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Reconstruction of a pile house at the <a href="/content/Pfahlbaumuseum_Unteruhldingen" style="color:blue">Pfahlbau Museum Unteruhldingen</a> on <a href="/content/Lake_Constance" style="color:blue">Lake Constance</a> in Germany
Reconstruction of a pile house at the Pfahlbau Museum Unteruhldingen on Lake Constance in Germany

Prehistoric pile dwellings around the Alps is a series of prehistoric pile-dwelling (or stilt house) settlements in and around the Alps built from around 5000 to 500 B.C. on the edges of lakes, rivers or wetlands. 111 sites, located in Switzerland (56), Italy (19), Germany (18), France (11), Austria (5 sites), and Slovenia (2), were added to UNESCO World Heritage Site list in 2011.[1] In Slovenia, this was the first listed cultural world heritage site.[2]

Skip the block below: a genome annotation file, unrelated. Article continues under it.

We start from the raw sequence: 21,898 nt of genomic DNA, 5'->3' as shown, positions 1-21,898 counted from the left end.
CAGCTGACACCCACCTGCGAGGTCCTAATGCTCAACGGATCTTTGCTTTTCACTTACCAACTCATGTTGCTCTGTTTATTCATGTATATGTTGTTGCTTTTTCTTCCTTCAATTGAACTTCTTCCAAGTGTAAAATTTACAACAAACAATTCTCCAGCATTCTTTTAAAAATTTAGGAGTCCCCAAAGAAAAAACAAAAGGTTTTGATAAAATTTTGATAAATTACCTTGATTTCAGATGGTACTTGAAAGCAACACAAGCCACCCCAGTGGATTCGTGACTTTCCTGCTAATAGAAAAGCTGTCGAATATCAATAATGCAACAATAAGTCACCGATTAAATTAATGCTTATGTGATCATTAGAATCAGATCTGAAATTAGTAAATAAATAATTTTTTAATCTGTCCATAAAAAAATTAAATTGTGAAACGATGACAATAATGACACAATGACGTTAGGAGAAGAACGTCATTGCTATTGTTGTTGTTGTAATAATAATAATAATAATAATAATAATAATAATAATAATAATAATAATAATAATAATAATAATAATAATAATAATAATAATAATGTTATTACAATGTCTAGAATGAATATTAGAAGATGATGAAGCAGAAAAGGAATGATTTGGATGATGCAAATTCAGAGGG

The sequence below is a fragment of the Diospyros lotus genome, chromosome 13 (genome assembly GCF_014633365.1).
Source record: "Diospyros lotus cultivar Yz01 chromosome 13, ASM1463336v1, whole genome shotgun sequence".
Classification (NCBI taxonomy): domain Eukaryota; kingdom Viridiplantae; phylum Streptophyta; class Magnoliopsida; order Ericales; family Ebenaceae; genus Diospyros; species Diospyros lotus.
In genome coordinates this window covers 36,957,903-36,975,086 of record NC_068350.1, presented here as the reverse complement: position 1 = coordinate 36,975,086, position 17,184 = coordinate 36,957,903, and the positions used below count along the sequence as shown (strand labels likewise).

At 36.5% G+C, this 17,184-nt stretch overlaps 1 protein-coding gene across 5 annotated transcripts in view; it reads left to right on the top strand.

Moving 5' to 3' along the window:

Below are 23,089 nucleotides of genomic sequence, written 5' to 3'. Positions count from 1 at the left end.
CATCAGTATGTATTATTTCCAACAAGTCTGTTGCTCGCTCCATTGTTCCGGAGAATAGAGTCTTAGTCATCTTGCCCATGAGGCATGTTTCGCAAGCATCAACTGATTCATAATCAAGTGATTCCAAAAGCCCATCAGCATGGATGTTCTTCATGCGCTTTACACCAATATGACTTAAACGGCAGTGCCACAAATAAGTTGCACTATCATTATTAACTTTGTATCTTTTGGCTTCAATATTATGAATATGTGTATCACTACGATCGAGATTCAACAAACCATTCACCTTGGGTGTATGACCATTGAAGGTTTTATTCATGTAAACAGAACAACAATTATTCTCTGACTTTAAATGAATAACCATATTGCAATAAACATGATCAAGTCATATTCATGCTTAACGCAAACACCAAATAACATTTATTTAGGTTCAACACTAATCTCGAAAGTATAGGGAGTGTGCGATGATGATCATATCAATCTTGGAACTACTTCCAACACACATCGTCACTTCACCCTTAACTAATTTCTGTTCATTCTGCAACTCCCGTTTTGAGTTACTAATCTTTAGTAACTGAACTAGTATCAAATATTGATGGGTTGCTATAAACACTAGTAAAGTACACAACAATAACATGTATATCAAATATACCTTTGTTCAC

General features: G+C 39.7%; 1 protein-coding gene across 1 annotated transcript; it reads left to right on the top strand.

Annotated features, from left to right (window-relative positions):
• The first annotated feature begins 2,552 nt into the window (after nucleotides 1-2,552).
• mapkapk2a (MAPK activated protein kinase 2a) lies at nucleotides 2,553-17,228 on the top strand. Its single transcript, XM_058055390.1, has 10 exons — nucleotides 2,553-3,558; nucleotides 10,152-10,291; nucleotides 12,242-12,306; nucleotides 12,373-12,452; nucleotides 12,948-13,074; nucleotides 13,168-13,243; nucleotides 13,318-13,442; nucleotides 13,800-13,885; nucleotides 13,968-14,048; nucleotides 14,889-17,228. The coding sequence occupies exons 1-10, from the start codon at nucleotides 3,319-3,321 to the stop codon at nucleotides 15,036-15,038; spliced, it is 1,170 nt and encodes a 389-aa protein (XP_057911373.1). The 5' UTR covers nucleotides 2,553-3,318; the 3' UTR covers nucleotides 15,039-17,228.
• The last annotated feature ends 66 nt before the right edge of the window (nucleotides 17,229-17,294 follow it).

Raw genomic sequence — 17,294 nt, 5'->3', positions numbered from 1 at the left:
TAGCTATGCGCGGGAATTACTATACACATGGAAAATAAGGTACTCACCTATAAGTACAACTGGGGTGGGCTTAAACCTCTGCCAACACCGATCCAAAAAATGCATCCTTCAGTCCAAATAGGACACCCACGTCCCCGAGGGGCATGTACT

Excavations, conducted in only some of the sites, have yielded evidence that provides insight into life in prehistoric times during the Neolithic and Bronze Age in Alpine Europe, and the way communities interacted with their environment. As the nomination stated, the settlements are a unique group of exceptionally well-preserved and culturally rich archaeological sites which constitute one of the most important sources for the study of early agrarian societies in the region.[1]

Contrary to popular belief, the houses were not erected over water, but on nearby marshy land. They were set on piles to protect against occasional flooding. Because the lakes have grown in size over time, many of the original piles are now under water, giving modern observers the false impression that they have always been this way.[3]

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